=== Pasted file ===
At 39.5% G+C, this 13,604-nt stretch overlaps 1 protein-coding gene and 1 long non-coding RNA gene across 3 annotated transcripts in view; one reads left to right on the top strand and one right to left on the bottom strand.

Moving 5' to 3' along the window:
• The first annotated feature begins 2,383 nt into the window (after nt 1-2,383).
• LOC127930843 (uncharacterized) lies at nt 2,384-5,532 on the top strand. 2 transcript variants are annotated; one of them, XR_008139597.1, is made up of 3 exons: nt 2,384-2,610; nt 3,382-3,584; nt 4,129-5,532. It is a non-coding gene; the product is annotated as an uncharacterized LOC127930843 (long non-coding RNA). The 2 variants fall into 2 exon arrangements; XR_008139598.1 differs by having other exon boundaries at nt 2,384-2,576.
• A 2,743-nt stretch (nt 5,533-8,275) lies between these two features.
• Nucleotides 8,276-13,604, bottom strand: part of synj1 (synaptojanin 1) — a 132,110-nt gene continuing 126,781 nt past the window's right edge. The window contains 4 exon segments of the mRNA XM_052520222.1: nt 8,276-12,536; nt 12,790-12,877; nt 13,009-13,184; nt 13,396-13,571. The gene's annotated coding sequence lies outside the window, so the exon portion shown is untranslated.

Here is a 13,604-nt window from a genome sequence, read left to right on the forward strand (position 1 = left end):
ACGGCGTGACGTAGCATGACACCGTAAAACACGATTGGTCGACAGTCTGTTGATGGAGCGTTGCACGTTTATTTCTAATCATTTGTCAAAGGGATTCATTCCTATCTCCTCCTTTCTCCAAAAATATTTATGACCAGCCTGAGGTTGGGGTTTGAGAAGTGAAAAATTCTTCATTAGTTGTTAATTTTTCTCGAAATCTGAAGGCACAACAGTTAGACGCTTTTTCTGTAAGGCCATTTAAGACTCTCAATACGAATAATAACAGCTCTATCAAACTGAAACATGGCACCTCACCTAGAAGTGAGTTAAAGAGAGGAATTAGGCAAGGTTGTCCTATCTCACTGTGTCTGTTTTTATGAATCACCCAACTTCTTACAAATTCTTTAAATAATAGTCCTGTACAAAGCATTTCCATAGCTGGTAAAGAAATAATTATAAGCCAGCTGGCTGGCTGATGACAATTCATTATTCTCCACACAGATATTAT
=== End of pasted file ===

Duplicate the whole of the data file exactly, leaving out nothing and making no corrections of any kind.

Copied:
At 39.5% G+C, this 13,604-nt stretch overlaps 1 protein-coding gene and 1 long non-coding RNA gene across 3 annotated transcripts in view; one reads left to right on the top strand and one right to left on the bottom strand.

Moving 5' to 3' along the window:
• The first annotated feature begins 2,383 nt into the window (after nt 1-2,383).
• LOC127930843 (uncharacterized) lies at nt 2,384-5,532 on the top strand. 2 transcript variants are annotated; one of them, XR_008139597.1, is made up of 3 exons: nt 2,384-2,610; nt 3,382-3,584; nt 4,129-5,532. It is a non-coding gene; the product is annotated as an uncharacterized LOC127930843 (long non-coding RNA). The 2 variants fall into 2 exon arrangements; XR_008139598.1 differs by having other exon boundaries at nt 2,384-2,576.
• A 2,743-nt stretch (nt 5,533-8,275) lies between these two features.
• Nucleotides 8,276-13,604, bottom strand: part of synj1 (synaptojanin 1) — a 132,110-nt gene continuing 126,781 nt past the window's right edge. The window contains 4 exon segments of the mRNA XM_052520222.1: nt 8,276-12,536; nt 12,790-12,877; nt 13,009-13,184; nt 13,396-13,571. The gene's annotated coding sequence lies outside the window, so the exon portion shown is untranslated.

Here is a 13,604-nt window from a genome sequence, read left to right on the forward strand (position 1 = left end):
ACGGCGTGACGTAGCATGACACCGTAAAACACGATTGGTCGACAGTCTGTTGATGGAGCGTTGCACGTTTATTTCTAATCATTTGTCAAAGGGATTCATTCCTATCTCCTCCTTTCTCCAAAAATATTTATGACCAGCCTGAGGTTGGGGTTTGAGAAGTGAAAAATTCTTCATTAGTTGTTAATTTTTCTCGAAATCTGAAGGCACAACAGTTAGACGCTTTTTCTGTAAGGCCATTTAAGACTCTCAATACGAATAATAACAGCTCTATCAAACTGAAACATGGCACCTCACCTAGAAGTGAGTTAAAGAGAGGAATTAGGCAAGGTTGTCCTATCTCACTGTGTCTGTTTTTATGAATCACCCAACTTCTTACAAATTCTTTAAATAATAGTCCTGTACAAAGCATTTCCATAGCTGGTAAAGAAATAATTATAAGCCAGCTGGCTGGCTGATGACAATTCATTATTCTCCACACAGATATTAT